So, what are you reading?

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wp-1476386546701-maledicus

 

Please follow the following links to find my novel:

ebook

Print book

Thank you!

The book trailer:

Maledicus:Investigative Paranormal Society Book I

My radio interview:

interview

Liebster Award!

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Thank you very much to Angie Dokos for nominating me for the Liebster Award! It is always an honor to be recognized by other bloggers, so I am happy and humbled. Please visit Angie Dokos at https://angiedokos.wordpress.com and you will find a lively, intelligent, and entertaining blog.

The Rules:

  • Say thank you to the person who nominated you for the award.
  • Answer the 11 questions you have been asked.
  • Nominate and notify 11 bloggers for the award.
  • Ask those you have nominated 11 questions.

The Questions:

1. Why did you choose book blogging over something else?

Actually, I blog about books, writing, film, tv, quotations, and anything else that comes to mind!

2. What is one thing you’re really passionate about beside books?

I love to learn about the world, in a myriad of aspects. This includes philosophy, art, physics (although I do not have great math skills), and many other areas of exploration.

3. Have your reading tastes changed over the years?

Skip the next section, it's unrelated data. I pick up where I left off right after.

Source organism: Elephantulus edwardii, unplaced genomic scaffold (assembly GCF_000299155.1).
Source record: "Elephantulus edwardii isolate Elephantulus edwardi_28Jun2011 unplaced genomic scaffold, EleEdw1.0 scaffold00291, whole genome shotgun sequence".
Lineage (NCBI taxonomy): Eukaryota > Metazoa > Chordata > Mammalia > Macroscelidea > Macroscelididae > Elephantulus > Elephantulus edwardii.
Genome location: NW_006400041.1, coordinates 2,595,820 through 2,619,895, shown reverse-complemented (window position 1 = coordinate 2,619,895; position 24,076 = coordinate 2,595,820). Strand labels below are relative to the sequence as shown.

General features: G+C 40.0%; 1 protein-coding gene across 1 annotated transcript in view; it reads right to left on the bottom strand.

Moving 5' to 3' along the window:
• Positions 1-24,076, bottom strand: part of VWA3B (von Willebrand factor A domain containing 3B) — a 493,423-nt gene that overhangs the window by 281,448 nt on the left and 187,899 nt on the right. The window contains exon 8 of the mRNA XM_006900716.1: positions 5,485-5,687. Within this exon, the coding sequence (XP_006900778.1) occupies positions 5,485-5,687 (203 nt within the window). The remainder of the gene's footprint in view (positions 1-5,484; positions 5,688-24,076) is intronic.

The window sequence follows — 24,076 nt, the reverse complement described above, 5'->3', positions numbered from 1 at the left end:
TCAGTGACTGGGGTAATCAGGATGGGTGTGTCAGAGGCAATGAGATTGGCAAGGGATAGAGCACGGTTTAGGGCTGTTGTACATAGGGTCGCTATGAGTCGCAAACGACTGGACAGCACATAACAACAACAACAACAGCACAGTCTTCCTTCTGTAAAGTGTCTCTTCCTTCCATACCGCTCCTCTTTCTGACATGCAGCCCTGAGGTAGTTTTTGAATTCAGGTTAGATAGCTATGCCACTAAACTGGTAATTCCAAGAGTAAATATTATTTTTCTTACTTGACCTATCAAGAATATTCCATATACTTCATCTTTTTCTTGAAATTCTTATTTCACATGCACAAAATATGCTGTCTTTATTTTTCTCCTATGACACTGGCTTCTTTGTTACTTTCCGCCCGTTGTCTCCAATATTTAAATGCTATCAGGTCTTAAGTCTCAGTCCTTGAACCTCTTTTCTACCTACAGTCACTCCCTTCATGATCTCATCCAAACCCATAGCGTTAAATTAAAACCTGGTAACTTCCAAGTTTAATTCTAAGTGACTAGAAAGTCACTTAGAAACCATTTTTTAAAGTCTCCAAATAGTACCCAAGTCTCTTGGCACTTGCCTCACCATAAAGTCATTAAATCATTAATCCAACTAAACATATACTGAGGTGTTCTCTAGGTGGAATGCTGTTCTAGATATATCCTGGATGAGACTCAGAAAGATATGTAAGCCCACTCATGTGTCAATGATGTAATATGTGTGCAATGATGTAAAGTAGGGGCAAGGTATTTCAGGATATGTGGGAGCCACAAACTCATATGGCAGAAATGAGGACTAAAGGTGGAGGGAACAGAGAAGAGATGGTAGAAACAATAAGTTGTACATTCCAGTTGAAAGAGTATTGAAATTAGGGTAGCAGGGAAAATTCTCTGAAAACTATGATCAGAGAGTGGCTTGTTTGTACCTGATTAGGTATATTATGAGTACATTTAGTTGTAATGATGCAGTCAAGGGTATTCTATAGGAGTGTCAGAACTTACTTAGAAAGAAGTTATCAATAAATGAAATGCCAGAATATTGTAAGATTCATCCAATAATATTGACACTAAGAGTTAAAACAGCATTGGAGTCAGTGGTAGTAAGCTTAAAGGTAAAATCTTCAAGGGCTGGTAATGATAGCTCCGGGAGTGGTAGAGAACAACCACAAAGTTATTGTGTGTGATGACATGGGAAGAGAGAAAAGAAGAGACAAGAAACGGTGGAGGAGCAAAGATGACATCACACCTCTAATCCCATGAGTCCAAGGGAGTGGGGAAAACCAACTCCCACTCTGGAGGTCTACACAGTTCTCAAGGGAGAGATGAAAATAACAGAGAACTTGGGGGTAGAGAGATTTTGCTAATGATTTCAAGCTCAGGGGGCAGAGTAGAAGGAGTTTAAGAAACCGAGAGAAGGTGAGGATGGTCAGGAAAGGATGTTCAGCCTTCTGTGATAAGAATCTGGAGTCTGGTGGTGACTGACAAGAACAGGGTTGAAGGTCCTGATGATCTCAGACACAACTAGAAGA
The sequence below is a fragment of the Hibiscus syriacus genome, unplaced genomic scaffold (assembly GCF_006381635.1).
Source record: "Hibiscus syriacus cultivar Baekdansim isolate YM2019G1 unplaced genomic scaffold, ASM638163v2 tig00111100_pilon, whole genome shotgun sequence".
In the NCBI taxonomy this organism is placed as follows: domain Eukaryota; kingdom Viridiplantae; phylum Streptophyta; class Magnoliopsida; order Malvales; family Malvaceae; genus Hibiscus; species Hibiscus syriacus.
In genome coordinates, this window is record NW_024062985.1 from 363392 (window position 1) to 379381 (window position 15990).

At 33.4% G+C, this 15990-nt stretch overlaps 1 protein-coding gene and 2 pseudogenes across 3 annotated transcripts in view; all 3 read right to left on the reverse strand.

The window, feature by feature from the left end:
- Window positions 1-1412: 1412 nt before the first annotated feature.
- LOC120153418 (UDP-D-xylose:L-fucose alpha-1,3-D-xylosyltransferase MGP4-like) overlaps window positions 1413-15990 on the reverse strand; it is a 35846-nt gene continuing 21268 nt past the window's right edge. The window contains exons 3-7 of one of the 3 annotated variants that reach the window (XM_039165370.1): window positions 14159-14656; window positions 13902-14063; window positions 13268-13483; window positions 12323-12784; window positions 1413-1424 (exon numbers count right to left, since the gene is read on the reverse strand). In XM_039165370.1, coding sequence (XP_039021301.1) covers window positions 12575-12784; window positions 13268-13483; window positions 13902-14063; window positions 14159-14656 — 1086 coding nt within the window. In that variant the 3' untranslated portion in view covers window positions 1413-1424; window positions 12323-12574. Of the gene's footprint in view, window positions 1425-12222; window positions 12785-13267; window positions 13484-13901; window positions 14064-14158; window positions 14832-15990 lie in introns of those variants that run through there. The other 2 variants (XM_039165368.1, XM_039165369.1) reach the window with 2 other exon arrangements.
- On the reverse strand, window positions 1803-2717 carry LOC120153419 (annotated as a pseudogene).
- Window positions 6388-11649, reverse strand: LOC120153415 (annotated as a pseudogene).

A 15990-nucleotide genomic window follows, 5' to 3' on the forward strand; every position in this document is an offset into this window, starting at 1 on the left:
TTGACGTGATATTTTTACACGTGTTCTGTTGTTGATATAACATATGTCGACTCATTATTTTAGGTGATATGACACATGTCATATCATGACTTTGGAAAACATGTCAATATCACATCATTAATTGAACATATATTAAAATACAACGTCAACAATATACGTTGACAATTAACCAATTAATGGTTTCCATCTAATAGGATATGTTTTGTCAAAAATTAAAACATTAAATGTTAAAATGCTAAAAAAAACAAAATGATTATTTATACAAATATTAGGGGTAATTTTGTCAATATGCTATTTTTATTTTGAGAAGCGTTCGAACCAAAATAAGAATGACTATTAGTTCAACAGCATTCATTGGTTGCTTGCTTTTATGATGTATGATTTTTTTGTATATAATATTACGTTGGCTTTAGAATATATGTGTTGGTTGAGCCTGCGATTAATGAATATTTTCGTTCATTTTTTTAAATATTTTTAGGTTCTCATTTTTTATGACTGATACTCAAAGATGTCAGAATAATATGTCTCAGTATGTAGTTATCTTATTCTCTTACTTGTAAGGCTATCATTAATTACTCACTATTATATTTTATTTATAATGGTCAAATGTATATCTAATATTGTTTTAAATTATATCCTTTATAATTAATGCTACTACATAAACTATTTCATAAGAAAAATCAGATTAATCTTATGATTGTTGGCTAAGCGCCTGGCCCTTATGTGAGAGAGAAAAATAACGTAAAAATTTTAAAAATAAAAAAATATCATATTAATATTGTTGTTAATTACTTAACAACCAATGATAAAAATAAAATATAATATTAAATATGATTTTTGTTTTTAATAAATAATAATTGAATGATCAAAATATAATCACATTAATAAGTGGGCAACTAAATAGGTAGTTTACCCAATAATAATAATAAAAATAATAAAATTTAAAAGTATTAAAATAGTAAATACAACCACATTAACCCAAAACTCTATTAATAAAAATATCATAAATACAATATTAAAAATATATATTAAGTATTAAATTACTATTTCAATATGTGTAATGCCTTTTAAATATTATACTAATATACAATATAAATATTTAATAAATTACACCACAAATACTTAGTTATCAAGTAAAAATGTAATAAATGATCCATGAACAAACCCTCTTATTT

Not counting being very young, I have always loved reading a wide variety of kinds of books.

4. What is your favorite vacation spot?

Either going to a lake or for a vacation of the future–going to Italy!

5. Do you collect anything (other than books)?

I have a collection of odd knick-knacks related to books, superheroes, and fishing.

6. What has been your favorite book so far this year?

I reread The Shadow of the Wind by Carlos Ruiz Zafon, and it remains one of my favorite books!

7. What is one law you would change if you could?

I would have all states have immediate voter registration as people turn 18. Voting should be inclusive not exclusive.

8. If you had to donate money to a charity, which one would you choose?

To Teddy Atlas’ foundation — The Dr. Theodore A. Atlas Foundation — which serves the needy in New York. It is not well known,  but he does extraordinary work with this charity.

9. What is your favorite genre to read?

This is difficult, since I love so many, but if I had to choose, it would be Gothic.

10. What is your dream car?

A reconditioned 1967 Volkswagon Beetle!

11. What do you consider your greatest accomplishment?

I finally finished my Ph.D. in English Literature several years ago.

My nominees:

K. D. Dowdall   https://karendowdall.com/

Sarah Higbee  https://sjhigbee.wordpress.com/

Chape  https://chapeblog.com/

Shehanne Moore  https://shehannemoore.wordpress.com/

Yinglan  https://yzhengblog.wordpress.com

David Prosser  https://barsetshirediaries.wordpress.com

Jeanne  https://seasonsapoeticjourney.com/

Annette Rochelle Aben  https://annetterochelleaben.wordpress.com/

Esther  https://femiiesther.wordpress.com

pjlazos  https://greenlifebluewater.wordpress.com/eco/

KSBeth   https://ididnthavemyglasseson.com/

The Questions:

1.) What is your favorite, or one of your favorite, movies?

2.) What is your favorite breakfast?

3.) What was the last live performance of a play that you attended?

4.) Are you a day or night person?

5.) Are you writing something now? If so, what are you writing?